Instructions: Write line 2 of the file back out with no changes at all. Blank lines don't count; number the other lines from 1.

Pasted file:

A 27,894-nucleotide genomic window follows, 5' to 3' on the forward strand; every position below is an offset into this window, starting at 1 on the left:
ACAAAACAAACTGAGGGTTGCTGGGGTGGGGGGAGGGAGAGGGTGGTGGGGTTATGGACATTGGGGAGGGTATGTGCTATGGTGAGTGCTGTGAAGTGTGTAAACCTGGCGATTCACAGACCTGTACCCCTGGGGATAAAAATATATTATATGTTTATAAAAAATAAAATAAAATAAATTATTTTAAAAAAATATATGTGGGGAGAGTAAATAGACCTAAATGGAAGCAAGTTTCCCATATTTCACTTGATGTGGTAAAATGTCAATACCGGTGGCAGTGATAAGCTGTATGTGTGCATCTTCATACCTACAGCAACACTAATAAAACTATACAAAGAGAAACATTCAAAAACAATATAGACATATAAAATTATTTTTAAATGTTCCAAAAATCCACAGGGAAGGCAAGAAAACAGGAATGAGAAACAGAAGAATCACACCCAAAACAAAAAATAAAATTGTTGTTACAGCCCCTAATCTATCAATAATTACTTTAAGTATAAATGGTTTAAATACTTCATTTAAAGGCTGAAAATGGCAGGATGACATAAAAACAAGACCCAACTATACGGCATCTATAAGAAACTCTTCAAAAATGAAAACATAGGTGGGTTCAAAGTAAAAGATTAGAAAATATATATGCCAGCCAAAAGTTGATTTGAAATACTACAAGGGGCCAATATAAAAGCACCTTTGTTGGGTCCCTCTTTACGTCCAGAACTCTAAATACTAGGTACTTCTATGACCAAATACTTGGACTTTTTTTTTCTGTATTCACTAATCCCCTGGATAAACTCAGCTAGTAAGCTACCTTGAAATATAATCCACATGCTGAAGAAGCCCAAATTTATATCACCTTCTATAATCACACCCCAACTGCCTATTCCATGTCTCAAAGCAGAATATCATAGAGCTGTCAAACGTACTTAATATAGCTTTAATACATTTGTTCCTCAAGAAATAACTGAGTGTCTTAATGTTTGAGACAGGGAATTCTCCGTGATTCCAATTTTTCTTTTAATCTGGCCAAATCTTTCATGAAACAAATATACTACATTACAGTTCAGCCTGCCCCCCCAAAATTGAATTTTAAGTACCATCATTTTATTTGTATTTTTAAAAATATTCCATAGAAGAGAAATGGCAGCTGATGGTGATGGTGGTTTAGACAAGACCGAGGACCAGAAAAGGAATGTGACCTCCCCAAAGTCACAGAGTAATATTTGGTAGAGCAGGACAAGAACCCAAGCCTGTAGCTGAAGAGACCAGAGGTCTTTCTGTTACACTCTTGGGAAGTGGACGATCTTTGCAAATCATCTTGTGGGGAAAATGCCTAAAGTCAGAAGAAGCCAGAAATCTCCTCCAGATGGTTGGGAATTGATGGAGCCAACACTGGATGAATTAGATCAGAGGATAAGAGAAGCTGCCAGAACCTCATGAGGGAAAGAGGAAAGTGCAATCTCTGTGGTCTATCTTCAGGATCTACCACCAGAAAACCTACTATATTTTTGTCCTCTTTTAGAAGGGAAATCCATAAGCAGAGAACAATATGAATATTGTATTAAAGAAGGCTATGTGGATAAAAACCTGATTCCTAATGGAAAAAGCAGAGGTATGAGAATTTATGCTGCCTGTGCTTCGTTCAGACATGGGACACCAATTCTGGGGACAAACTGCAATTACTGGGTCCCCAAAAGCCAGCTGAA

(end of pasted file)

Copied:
ACAAAACAAACTGAGGGTTGCTGGGGTGGGGGGAGGGAGAGGGTGGTGGGGTTATGGACATTGGGGAGGGTATGTGCTATGGTGAGTGCTGTGAAGTGTGTAAACCTGGCGATTCACAGACCTGTACCCCTGGGGATAAAAATATATTATATGTTTATAAAAAATAAAATAAAATAAATTATTTTAAAAAAATATATGTGGGGAGAGTAAATAGACCTAAATGGAAGCAAGTTTCCCATATTTCACTTGATGTGGTAAAATGTCAATACCGGTGGCAGTGATAAGCTGTATGTGTGCATCTTCATACCTACAGCAACACTAATAAAACTATACAAAGAGAAACATTCAAAAACAATATAGACATATAAAATTATTTTTAAATGTTCCAAAAATCCACAGGGAAGGCAAGAAAACAGGAATGAGAAACAGAAGAATCACACCCAAAACAAAAAATAAAATTGTTGTTACAGCCCCTAATCTATCAATAATTACTTTAAGTATAAATGGTTTAAATACTTCATTTAAAGGCTGAAAATGGCAGGATGACATAAAAACAAGACCCAACTATACGGCATCTATAAGAAACTCTTCAAAAATGAAAACATAGGTGGGTTCAAAGTAAAAGATTAGAAAATATATATGCCAGCCAAAAGTTGATTTGAAATACTACAAGGGGCCAATATAAAAGCACCTTTGTTGGGTCCCTCTTTACGTCCAGAACTCTAAATACTAGGTACTTCTATGACCAAATACTTGGACTTTTTTTTTCTGTATTCACTAATCCCCTGGATAAACTCAGCTAGTAAGCTACCTTGAAATATAATCCACATGCTGAAGAAGCCCAAATTTATATCACCTTCTATAATCACACCCCAACTGCCTATTCCATGTCTCAAAGCAGAATATCATAGAGCTGTCAAACGTACTTAATATAGCTTTAATACATTTGTTCCTCAAGAAATAACTGAGTGTCTTAATGTTTGAGACAGGGAATTCTCCGTGATTCCAATTTTTCTTTTAATCTGGCCAAATCTTTCATGAAACAAATATACTACATTACAGTTCAGCCTGCCCCCCCAAAATTGAATTTTAAGTACCATCATTTTATTTGTATTTTTAAAAATATTCCATAGAAGAGAAATGGCAGCTGATGGTGATGGTGGTTTAGACAAGACCGAGGACCAGAAAAGGAATGTGACCTCCCCAAAGTCACAGAGTAATATTTGGTAGAGCAGGACAAGAACCCAAGCCTGTAGCTGAAGAGACCAGAGGTCTTTCTGTTACACTCTTGGGAAGTGGACGATCTTTGCAAATCATCTTGTGGGGAAAATGCCTAAAGTCAGAAGAAGCCAGAAATCTCCTCCAGATGGTTGGGAATTGATGGAGCCAACACTGGATGAATTAGATCAGAGGATAAGAGAAGCTGCCAGAACCTCATGAGGGAAAGAGGAAAGTGCAATCTCTGTGGTCTATCTTCAGGATCTACCACCAGAAAACCTACTATATTTTTGTCCTCTTTTAGAAGGGAAATCCATAAGCAGAGAACAATATGAATATTGTATTAAAGAAGGCTATGTGGATAAAAACCTGATTCCTAATGGAAAAAGCAGAGGTATGAGAATTTATGCTGCCTGTGCTTCGTTCAGACATGGGACACCAATTCTGGGGACAAACTGCAATTACTGGGTCCCCAAAAGCCAGCTGAA